Location: Yaxchilan, Chiapas, Mexico

We headed down the site of Yaxchilan on the Usumacinta River that borders Mexico and Guatemala. It was the dry season so the river was low, but it was still over a sixty meters wide.

For the ancient Maya, who had no animals or industrial wheels to help carry loads, the rivers were the most efficient ways of bringing goods to and from the interior. So it is not surprising that they would set up toll booths along these watery trade routes. The site of Yaxchilan was one such site.

There may have been areas for commerce and urban houses near the river, but these were destroyed by floods long ago. Fortunately, the temples and stone palaces were built uphill. They utilized the tall canyon heights to give the structures more grandeur. The first building we came to was called the Labyrinth. It was well named as you have to navigate a couple of T shaped interior passages and climb a series of interior stairs to get from the entrance to the Grand Plaza. 

One of the prominent buildings at the Grand Paza was the house of the Number One Wife, who according to the glyphs, had a duty to share her hallucinogenic visions with the people. It sounds like a cool job description until you realize that she had to do a lot of blood letting in order to communicate with the gods.

The buildings beyond the grand plaza were built at higher and higher elevations. These are magnificent temples, but  I considered the Mexican midday heat and wondered if it would be prudent to climb them. It was a balance between my exploratory urges and plain common sense. Let us just say that my exploratory urges won out. I made the ascension. I touched the stones. I created some images. Nonetheless, I have to admit that here I came close to meeting my limits for endurance. Thoughtfully the tour administrator brought a couple of cases of water to keep us from dehydration. With a bit of rest, and a lot of water, I was ready to climb up to the next temple group.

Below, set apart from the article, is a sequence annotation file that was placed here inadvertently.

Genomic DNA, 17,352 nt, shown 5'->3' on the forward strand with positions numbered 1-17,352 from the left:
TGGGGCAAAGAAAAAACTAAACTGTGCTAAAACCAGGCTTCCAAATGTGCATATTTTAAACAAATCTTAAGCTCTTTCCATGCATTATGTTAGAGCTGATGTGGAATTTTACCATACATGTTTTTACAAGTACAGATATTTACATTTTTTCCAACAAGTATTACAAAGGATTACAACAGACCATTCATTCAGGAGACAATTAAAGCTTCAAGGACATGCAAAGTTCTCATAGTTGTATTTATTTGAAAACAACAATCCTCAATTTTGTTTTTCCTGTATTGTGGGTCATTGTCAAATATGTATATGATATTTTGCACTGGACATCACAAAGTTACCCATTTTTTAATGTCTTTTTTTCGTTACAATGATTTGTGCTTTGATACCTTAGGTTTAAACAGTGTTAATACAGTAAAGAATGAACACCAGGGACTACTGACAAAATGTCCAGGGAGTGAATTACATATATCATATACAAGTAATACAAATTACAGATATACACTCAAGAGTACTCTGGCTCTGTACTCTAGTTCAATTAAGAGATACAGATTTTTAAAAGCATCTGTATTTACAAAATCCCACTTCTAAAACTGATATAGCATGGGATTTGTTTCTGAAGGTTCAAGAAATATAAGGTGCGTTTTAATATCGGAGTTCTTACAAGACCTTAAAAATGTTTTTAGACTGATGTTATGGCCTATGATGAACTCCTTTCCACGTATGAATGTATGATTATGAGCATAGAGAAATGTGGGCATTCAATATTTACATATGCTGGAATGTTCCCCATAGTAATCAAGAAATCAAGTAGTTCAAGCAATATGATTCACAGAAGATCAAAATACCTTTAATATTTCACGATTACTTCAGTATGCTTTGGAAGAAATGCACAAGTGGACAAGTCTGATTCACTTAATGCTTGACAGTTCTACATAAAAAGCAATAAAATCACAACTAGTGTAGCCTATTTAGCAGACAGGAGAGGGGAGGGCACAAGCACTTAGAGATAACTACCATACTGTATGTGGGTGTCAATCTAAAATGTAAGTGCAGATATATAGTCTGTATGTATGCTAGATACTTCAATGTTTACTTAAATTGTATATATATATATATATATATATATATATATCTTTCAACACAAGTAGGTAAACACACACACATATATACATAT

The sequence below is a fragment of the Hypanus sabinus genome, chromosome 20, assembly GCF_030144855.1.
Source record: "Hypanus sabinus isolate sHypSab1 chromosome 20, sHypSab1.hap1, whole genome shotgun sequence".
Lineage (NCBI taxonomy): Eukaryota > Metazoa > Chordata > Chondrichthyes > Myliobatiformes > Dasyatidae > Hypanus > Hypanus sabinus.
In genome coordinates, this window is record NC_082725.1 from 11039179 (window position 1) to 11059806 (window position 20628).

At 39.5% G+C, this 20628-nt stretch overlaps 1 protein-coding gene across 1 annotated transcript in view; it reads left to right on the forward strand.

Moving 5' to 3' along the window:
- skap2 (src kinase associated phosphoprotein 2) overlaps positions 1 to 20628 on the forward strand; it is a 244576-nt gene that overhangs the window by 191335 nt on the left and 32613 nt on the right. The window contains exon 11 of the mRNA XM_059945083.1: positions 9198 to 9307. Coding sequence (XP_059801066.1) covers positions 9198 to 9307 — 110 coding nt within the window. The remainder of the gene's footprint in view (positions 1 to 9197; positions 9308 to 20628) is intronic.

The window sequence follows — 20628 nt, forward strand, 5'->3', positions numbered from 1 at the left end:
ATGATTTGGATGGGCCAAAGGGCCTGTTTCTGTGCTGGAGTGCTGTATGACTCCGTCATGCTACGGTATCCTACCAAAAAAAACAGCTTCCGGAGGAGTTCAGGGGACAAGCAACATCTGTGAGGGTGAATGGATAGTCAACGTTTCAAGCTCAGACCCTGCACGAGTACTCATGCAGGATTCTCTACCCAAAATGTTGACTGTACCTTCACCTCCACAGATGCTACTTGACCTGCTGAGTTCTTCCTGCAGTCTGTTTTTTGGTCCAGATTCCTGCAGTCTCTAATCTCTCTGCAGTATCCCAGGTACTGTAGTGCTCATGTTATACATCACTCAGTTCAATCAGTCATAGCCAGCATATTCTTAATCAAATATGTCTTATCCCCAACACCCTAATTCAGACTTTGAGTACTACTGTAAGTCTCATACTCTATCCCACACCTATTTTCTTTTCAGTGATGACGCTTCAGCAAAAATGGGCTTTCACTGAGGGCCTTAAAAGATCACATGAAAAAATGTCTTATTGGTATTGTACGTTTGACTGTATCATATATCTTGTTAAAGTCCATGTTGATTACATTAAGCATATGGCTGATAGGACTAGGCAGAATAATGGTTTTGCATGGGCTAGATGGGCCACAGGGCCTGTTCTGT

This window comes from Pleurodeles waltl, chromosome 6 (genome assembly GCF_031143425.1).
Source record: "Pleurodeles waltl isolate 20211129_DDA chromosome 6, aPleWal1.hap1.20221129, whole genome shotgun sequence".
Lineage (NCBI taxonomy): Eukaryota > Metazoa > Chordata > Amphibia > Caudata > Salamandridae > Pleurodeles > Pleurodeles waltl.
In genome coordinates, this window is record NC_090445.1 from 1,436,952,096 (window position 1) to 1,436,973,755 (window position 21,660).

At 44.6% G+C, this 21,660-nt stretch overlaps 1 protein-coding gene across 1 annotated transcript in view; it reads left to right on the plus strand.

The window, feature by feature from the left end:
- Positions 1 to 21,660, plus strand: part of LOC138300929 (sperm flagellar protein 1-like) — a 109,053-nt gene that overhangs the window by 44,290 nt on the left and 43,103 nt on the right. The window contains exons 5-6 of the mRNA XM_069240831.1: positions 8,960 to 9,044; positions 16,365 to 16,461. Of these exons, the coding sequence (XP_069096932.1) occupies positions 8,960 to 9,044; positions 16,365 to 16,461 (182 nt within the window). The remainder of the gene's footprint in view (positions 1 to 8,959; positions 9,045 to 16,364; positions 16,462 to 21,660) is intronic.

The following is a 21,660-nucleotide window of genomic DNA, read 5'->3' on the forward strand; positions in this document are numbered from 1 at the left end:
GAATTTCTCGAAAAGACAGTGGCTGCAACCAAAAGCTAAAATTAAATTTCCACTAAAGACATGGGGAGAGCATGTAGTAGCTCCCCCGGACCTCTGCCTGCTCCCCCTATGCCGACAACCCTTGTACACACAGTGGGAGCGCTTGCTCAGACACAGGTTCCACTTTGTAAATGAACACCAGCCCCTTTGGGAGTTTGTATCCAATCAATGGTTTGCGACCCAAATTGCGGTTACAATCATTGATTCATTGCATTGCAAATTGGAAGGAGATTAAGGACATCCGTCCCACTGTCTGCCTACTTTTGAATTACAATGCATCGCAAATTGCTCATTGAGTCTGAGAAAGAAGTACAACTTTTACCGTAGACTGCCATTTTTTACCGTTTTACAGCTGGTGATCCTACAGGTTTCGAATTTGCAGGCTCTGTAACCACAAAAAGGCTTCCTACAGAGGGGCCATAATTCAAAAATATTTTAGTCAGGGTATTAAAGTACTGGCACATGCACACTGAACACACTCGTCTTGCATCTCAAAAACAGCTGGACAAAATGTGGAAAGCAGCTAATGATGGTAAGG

Art History, Maya Style

Location: Bonampak, Chiapas, Mexico

Bonampak has the greatest surviving painted Maya murals. They are a wonder to behold.  But it is interesting to compare the originals with the reproductions at the National Museum of Anthropology in Mexico City. The reproductions are larger and have the colors fully restored. But the originals give one a sense of time and connection with the ancients.

View of the wall paintings at Bonampak
Recreation of Bonampak at the National Museum of Anthropology

Overnighting at a river along an international border seems quite metaphoric to me as I drift on this journey of life, but it is the sounds that bend the space and time within my consciousness.  I still find the sound of the howler monkeys at night to be quite exotic. I know that I am in the Central American jungle. But am I in Belize, Guatemala, Mexico or ???  And for the locals, I presume that they find it quite ordinary, much as I slept through the voices and traffic sounds when I lived in downtown San Francisco. But all these sounds evoke a sense of place and time for me. Now when I hear soft roar of the weed eaters from our grounds crew, it takes me back to sound of lawnmowers in my ancient roots in suburbia. Back in Santa Elena I sleep to the sound of crickets and awake to the sounds of forest birds. I am a photographer. I like to play with the light. But I think that it is the sounds that are playing with me. 

A walk in the jungle.

Location: Palenque, Chiapas, Mexico

Today we visit Palenque. Ah, Palenque where to start. The architecture is remarkable and so are the friezes. Most Maya friezes I have seen are quite stylized and offer an abstract concept of a ruler or deity. Here they express personality.

Our tour started at the North Group, because that was the earliest part of the site. The structures have history and charm, but what one would call magnificent. Then we move on to the central plaza. The old time visitors bemoan the fact that you can no longer descend into the interior shaft of the Temple of the Inscriptions, but it is still a magnificent pyramid that dominates the plaza.

The palace fascinated me with its long interior corridors. I had seen nothing like this in the architecture of the Yucatán. Then there is the strange square tower placed in the middle of the palace. This was a later addition, and seems at odds with the palace surrounding it, but it commands a power all of its own.

Palenque Palace & Tower